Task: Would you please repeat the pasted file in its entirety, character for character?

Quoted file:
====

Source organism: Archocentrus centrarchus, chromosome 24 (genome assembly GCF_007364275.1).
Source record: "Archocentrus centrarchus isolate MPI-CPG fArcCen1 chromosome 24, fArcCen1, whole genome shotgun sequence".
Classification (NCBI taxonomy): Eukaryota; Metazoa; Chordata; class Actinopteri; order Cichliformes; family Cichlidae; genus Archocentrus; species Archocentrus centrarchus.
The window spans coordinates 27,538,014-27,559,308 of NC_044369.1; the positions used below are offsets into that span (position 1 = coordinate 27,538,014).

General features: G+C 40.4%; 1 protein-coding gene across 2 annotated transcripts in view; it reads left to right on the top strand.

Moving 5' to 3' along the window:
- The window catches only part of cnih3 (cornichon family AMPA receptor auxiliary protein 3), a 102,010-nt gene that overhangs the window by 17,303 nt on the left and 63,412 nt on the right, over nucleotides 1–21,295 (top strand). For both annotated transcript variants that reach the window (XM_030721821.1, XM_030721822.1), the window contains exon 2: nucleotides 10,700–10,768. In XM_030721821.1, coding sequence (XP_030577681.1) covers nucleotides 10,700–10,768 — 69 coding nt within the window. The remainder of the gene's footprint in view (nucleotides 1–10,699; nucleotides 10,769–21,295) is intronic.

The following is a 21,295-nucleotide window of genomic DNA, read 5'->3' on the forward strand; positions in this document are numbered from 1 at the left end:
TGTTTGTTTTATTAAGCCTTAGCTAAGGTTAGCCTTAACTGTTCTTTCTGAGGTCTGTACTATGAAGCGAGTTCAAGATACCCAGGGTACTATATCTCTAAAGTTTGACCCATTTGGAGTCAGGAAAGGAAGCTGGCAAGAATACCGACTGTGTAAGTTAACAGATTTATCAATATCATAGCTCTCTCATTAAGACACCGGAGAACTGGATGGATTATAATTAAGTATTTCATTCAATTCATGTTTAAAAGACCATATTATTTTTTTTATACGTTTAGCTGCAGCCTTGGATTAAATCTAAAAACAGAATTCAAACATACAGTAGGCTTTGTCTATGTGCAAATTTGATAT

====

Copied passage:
Source organism: Archocentrus centrarchus, chromosome 24 (genome assembly GCF_007364275.1).
Source record: "Archocentrus centrarchus isolate MPI-CPG fArcCen1 chromosome 24, fArcCen1, whole genome shotgun sequence".
Classification (NCBI taxonomy): Eukaryota; Metazoa; Chordata; class Actinopteri; order Cichliformes; family Cichlidae; genus Archocentrus; species Archocentrus centrarchus.
The window spans coordinates 27,538,014-27,559,308 of NC_044369.1; the positions used below are offsets into that span (position 1 = coordinate 27,538,014).

General features: G+C 40.4%; 1 protein-coding gene across 2 annotated transcripts in view; it reads left to right on the top strand.

Moving 5' to 3' along the window:
- The window catches only part of cnih3 (cornichon family AMPA receptor auxiliary protein 3), a 102,010-nt gene that overhangs the window by 17,303 nt on the left and 63,412 nt on the right, over nucleotides 1–21,295 (top strand). For both annotated transcript variants that reach the window (XM_030721821.1, XM_030721822.1), the window contains exon 2: nucleotides 10,700–10,768. In XM_030721821.1, coding sequence (XP_030577681.1) covers nucleotides 10,700–10,768 — 69 coding nt within the window. The remainder of the gene's footprint in view (nucleotides 1–10,699; nucleotides 10,769–21,295) is intronic.

The following is a 21,295-nucleotide window of genomic DNA, read 5'->3' on the forward strand; positions in this document are numbered from 1 at the left end:
TGTTTGTTTTATTAAGCCTTAGCTAAGGTTAGCCTTAACTGTTCTTTCTGAGGTCTGTACTATGAAGCGAGTTCAAGATACCCAGGGTACTATATCTCTAAAGTTTGACCCATTTGGAGTCAGGAAAGGAAGCTGGCAAGAATACCGACTGTGTAAGTTAACAGATTTATCAATATCATAGCTCTCTCATTAAGACACCGGAGAACTGGATGGATTATAATTAAGTATTTCATTCAATTCATGTTTAAAAGACCATATTATTTTTTTTATACGTTTAGCTGCAGCCTTGGATTAAATCTAAAAACAGAATTCAAACATACAGTAGGCTTTGTCTATGTGCAAATTTGATAT